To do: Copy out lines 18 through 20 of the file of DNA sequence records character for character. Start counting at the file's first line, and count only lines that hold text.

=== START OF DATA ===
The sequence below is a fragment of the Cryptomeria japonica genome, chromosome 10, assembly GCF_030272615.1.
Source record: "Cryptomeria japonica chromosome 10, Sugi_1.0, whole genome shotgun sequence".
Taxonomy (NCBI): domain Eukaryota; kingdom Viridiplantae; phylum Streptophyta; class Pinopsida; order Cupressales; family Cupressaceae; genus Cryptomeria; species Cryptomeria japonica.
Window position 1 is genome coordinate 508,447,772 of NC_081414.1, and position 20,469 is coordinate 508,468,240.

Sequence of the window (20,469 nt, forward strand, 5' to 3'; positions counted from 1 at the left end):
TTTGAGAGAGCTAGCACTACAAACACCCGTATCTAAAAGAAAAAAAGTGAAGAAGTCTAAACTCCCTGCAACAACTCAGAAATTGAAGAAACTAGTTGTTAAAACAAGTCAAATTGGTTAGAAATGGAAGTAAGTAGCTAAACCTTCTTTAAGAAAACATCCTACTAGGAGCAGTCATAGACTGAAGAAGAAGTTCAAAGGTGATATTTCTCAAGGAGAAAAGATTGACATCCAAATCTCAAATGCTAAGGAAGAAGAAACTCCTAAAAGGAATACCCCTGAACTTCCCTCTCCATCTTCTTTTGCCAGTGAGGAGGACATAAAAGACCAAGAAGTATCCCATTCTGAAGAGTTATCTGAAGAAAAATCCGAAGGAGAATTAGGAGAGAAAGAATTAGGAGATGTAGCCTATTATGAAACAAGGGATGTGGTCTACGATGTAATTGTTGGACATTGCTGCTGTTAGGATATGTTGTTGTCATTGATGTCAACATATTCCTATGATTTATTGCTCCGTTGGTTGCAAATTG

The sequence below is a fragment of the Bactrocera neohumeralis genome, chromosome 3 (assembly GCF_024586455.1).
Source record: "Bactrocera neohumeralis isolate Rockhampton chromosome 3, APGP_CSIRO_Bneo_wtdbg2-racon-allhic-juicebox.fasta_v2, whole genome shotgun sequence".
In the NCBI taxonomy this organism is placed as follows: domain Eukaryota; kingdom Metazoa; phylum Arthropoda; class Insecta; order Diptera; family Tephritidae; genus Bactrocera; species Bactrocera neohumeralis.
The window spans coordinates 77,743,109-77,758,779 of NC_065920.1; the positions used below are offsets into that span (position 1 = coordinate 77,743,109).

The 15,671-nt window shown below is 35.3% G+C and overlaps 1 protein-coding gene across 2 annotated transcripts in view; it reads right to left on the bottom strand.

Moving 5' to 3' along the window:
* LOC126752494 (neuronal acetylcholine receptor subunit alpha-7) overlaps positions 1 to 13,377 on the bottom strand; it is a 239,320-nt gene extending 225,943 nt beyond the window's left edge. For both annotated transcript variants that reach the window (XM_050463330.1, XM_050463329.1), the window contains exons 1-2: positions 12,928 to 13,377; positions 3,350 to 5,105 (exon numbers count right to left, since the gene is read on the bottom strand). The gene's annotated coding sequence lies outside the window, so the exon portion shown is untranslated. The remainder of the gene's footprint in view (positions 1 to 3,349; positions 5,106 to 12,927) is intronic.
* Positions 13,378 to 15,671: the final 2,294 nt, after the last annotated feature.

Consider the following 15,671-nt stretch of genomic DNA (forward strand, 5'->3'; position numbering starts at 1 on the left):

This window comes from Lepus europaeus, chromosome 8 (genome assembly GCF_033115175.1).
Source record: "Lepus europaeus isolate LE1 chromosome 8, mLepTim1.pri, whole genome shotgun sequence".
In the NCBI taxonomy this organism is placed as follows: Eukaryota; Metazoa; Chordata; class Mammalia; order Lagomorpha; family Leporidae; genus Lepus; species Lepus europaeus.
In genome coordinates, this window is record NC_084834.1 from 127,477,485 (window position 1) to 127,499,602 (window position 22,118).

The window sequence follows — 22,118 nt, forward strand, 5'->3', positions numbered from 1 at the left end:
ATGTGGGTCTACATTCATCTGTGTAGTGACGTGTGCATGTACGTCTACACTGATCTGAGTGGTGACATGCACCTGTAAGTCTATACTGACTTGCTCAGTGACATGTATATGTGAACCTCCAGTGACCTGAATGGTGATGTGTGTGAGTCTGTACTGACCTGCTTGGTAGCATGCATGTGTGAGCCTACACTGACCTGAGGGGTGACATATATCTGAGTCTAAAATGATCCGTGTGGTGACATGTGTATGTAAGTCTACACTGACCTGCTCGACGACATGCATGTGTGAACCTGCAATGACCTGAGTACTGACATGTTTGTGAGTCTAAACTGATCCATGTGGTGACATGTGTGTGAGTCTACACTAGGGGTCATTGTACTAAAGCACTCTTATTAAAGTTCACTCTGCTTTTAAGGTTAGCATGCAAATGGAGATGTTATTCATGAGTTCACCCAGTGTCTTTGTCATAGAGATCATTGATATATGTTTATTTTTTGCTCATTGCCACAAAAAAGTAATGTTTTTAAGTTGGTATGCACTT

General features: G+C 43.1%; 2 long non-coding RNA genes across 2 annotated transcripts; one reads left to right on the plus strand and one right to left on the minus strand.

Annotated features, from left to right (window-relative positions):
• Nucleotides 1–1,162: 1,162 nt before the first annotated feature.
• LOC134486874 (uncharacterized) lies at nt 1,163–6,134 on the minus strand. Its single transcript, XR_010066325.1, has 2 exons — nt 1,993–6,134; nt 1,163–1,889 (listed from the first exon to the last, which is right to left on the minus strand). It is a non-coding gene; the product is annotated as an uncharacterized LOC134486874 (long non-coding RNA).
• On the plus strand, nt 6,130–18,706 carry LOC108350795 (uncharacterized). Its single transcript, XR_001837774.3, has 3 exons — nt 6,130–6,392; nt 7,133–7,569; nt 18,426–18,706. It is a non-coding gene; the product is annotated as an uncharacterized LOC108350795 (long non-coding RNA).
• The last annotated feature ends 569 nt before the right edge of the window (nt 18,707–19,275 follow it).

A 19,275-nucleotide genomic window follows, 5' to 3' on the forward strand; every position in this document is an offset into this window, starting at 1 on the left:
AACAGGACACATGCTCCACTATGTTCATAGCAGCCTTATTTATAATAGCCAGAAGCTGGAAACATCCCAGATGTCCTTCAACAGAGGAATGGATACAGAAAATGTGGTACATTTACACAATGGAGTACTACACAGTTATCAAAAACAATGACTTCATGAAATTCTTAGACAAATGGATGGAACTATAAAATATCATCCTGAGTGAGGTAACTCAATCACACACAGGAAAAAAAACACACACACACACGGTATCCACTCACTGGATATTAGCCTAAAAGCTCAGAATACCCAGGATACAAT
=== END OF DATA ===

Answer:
In the NCBI taxonomy this organism is placed as follows: Eukaryota; Metazoa; Chordata; class Mammalia; order Lagomorpha; family Leporidae; genus Lepus; species Lepus europaeus.
In genome coordinates, this window is record NC_084834.1 from 127,477,485 (window position 1) to 127,499,602 (window position 22,118).

The window sequence follows — 22,118 nt, forward strand, 5'->3', positions numbered from 1 at the left end: